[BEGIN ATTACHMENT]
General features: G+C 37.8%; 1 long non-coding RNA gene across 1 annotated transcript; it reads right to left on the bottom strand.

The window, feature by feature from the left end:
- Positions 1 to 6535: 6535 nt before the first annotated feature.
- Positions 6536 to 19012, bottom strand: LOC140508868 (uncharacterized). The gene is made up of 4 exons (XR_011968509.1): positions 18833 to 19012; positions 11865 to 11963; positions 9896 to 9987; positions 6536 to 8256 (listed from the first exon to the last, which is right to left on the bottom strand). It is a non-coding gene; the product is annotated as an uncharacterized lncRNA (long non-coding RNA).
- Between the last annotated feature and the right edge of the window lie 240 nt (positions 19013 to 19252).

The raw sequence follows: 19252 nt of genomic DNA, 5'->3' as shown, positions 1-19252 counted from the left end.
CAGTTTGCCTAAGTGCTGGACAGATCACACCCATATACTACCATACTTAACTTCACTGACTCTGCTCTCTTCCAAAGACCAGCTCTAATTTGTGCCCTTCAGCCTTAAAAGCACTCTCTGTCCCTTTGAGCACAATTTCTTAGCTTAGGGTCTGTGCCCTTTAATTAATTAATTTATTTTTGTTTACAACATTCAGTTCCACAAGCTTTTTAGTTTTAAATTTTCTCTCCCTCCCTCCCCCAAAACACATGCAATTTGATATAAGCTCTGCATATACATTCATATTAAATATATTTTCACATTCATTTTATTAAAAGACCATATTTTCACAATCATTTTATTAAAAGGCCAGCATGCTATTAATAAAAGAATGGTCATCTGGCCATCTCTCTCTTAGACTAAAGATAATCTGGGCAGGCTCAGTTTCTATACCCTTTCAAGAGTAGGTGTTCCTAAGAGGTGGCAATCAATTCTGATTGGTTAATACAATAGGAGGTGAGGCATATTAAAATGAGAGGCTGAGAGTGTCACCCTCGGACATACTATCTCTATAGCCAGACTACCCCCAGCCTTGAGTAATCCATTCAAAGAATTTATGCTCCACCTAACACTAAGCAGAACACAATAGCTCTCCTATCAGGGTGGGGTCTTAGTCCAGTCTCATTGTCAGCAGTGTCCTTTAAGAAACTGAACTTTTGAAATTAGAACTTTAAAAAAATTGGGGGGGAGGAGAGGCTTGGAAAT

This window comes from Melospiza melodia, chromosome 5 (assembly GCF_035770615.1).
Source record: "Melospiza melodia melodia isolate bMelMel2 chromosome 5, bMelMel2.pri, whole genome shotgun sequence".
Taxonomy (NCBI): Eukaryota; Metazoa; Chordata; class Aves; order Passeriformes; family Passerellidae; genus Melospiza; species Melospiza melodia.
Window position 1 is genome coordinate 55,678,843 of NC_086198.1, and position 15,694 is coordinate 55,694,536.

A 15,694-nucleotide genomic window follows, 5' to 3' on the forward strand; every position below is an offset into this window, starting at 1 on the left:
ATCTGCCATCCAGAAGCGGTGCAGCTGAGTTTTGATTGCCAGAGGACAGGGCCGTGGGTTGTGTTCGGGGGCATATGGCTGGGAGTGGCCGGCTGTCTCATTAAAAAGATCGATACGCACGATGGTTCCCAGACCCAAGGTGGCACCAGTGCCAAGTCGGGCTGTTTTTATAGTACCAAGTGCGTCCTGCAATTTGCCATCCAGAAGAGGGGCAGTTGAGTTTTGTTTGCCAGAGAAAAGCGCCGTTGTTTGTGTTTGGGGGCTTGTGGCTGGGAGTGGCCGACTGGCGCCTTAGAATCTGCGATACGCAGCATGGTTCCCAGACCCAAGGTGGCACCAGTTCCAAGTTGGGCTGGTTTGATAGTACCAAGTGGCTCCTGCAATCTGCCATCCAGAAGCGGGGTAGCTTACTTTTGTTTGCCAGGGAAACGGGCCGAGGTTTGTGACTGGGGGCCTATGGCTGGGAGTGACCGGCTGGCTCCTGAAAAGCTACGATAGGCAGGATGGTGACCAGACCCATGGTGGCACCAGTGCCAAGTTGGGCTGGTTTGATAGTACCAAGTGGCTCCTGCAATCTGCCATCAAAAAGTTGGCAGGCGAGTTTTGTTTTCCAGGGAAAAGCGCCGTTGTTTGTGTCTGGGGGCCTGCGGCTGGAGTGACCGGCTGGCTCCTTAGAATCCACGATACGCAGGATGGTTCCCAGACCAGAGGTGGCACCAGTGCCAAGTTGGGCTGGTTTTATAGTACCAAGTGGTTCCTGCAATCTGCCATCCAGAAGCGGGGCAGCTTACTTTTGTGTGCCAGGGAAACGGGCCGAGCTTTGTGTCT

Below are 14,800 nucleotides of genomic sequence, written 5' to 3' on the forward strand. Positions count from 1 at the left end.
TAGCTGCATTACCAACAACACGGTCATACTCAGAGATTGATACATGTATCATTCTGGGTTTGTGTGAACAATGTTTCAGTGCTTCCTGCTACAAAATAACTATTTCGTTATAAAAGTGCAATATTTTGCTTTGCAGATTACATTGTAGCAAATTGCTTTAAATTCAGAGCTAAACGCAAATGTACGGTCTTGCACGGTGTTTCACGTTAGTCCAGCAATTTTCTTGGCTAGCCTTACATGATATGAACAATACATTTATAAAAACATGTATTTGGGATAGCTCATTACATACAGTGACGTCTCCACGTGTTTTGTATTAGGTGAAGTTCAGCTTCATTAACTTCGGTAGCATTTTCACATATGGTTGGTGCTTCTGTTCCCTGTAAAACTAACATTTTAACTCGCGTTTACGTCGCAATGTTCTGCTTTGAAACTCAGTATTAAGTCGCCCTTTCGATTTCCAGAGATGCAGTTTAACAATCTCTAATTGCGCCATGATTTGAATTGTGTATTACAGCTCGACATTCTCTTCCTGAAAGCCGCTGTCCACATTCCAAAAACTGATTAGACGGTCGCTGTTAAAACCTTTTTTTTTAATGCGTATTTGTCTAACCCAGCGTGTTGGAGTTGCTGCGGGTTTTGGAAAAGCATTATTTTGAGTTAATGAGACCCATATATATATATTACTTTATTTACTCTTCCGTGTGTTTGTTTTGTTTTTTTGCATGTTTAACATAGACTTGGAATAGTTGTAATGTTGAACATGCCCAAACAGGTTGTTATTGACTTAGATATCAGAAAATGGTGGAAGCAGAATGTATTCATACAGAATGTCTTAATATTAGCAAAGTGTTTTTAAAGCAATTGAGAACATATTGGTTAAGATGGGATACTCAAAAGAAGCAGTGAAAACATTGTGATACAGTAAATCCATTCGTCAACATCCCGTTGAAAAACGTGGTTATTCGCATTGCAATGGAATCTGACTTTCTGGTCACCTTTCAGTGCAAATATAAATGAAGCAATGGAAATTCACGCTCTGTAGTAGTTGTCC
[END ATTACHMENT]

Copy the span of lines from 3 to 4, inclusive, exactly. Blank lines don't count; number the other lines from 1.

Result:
- Positions 1 to 6535: 6535 nt before the first annotated feature.
- Positions 6536 to 19012, bottom strand: LOC140508868 (uncharacterized). The gene is made up of 4 exons (XR_011968509.1): positions 18833 to 19012; positions 11865 to 11963; positions 9896 to 9987; positions 6536 to 8256 (listed from the first exon to the last, which is right to left on the bottom strand). It is a non-coding gene; the product is annotated as an uncharacterized lncRNA (long non-coding RNA).